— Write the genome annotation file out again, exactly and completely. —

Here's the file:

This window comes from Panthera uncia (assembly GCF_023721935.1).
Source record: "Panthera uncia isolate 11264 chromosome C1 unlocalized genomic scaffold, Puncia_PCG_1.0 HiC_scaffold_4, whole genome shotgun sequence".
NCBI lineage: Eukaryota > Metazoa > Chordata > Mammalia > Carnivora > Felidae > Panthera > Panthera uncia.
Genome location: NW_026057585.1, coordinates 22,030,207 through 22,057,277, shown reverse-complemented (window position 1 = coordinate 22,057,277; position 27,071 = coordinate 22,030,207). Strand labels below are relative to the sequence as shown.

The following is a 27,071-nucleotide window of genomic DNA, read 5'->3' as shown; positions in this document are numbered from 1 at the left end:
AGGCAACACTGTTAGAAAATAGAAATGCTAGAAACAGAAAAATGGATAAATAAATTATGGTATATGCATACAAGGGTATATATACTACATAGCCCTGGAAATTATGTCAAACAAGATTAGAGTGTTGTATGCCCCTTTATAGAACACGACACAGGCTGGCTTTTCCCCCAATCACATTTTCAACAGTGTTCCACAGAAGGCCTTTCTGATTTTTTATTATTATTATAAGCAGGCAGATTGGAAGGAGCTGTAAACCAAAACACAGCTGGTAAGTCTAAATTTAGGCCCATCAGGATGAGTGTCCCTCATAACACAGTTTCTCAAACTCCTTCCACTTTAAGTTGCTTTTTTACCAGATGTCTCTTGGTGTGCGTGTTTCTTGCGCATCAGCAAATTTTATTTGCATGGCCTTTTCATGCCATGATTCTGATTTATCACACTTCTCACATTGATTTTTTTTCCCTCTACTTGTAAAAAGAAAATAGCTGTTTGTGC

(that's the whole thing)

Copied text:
This window comes from Panthera uncia (assembly GCF_023721935.1).
Source record: "Panthera uncia isolate 11264 chromosome C1 unlocalized genomic scaffold, Puncia_PCG_1.0 HiC_scaffold_4, whole genome shotgun sequence".
NCBI lineage: Eukaryota > Metazoa > Chordata > Mammalia > Carnivora > Felidae > Panthera > Panthera uncia.
Genome location: NW_026057585.1, coordinates 22,030,207 through 22,057,277, shown reverse-complemented (window position 1 = coordinate 22,057,277; position 27,071 = coordinate 22,030,207). Strand labels below are relative to the sequence as shown.

The following is a 27,071-nucleotide window of genomic DNA, read 5'->3' as shown; positions in this document are numbered from 1 at the left end:
AGGCAACACTGTTAGAAAATAGAAATGCTAGAAACAGAAAAATGGATAAATAAATTATGGTATATGCATACAAGGGTATATATACTACATAGCCCTGGAAATTATGTCAAACAAGATTAGAGTGTTGTATGCCCCTTTATAGAACACGACACAGGCTGGCTTTTCCCCCAATCACATTTTCAACAGTGTTCCACAGAAGGCCTTTCTGATTTTTTATTATTATTATAAGCAGGCAGATTGGAAGGAGCTGTAAACCAAAACACAGCTGGTAAGTCTAAATTTAGGCCCATCAGGATGAGTGTCCCTCATAACACAGTTTCTCAAACTCCTTCCACTTTAAGTTGCTTTTTTACCAGATGTCTCTTGGTGTGCGTGTTTCTTGCGCATCAGCAAATTTTATTTGCATGGCCTTTTCATGCCATGATTCTGATTTATCACACTTCTCACATTGATTTTTTTTCCCTCTACTTGTAAAAAGAAAATAGCTGTTTGTGC